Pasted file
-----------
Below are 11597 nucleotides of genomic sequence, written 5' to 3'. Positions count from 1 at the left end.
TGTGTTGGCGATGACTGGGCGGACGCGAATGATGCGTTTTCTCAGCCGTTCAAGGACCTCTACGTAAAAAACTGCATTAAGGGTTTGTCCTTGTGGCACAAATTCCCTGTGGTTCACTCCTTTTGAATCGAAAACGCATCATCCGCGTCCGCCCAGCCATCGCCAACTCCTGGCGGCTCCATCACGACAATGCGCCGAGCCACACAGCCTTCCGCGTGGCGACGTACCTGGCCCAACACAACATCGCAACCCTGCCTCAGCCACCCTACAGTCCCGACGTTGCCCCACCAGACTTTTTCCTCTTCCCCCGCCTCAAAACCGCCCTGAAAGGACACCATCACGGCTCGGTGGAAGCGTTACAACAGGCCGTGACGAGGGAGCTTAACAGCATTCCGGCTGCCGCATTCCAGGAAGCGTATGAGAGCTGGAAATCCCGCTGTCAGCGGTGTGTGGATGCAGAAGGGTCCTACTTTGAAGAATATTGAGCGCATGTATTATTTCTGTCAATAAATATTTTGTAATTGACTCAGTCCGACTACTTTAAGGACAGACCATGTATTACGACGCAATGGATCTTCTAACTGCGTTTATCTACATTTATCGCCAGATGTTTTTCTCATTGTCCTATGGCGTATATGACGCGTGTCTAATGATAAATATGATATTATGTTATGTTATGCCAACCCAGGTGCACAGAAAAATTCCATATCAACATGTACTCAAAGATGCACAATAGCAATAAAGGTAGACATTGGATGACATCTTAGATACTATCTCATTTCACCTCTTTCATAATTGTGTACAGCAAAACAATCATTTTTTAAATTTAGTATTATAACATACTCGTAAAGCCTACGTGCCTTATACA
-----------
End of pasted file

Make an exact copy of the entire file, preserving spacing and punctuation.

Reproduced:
Below are 11597 nucleotides of genomic sequence, written 5' to 3'. Positions count from 1 at the left end.
TGTGTTGGCGATGACTGGGCGGACGCGAATGATGCGTTTTCTCAGCCGTTCAAGGACCTCTACGTAAAAAACTGCATTAAGGGTTTGTCCTTGTGGCACAAATTCCCTGTGGTTCACTCCTTTTGAATCGAAAACGCATCATCCGCGTCCGCCCAGCCATCGCCAACTCCTGGCGGCTCCATCACGACAATGCGCCGAGCCACACAGCCTTCCGCGTGGCGACGTACCTGGCCCAACACAACATCGCAACCCTGCCTCAGCCACCCTACAGTCCCGACGTTGCCCCACCAGACTTTTTCCTCTTCCCCCGCCTCAAAACCGCCCTGAAAGGACACCATCACGGCTCGGTGGAAGCGTTACAACAGGCCGTGACGAGGGAGCTTAACAGCATTCCGGCTGCCGCATTCCAGGAAGCGTATGAGAGCTGGAAATCCCGCTGTCAGCGGTGTGTGGATGCAGAAGGGTCCTACTTTGAAGAATATTGAGCGCATGTATTATTTCTGTCAATAAATATTTTGTAATTGACTCAGTCCGACTACTTTAAGGACAGACCATGTATTACGACGCAATGGATCTTCTAACTGCGTTTATCTACATTTATCGCCAGATGTTTTTCTCATTGTCCTATGGCGTATATGACGCGTGTCTAATGATAAATATGATATTATGTTATGTTATGCCAACCCAGGTGCACAGAAAAATTCCATATCAACATGTACTCAAAGATGCACAATAGCAATAAAGGTAGACATTGGATGACATCTTAGATACTATCTCATTTCACCTCTTTCATAATTGTGTACAGCAAAACAATCATTTTTTAAATTTAGTATTATAACATACTCGTAAAGCCTACGTGCCTTATACA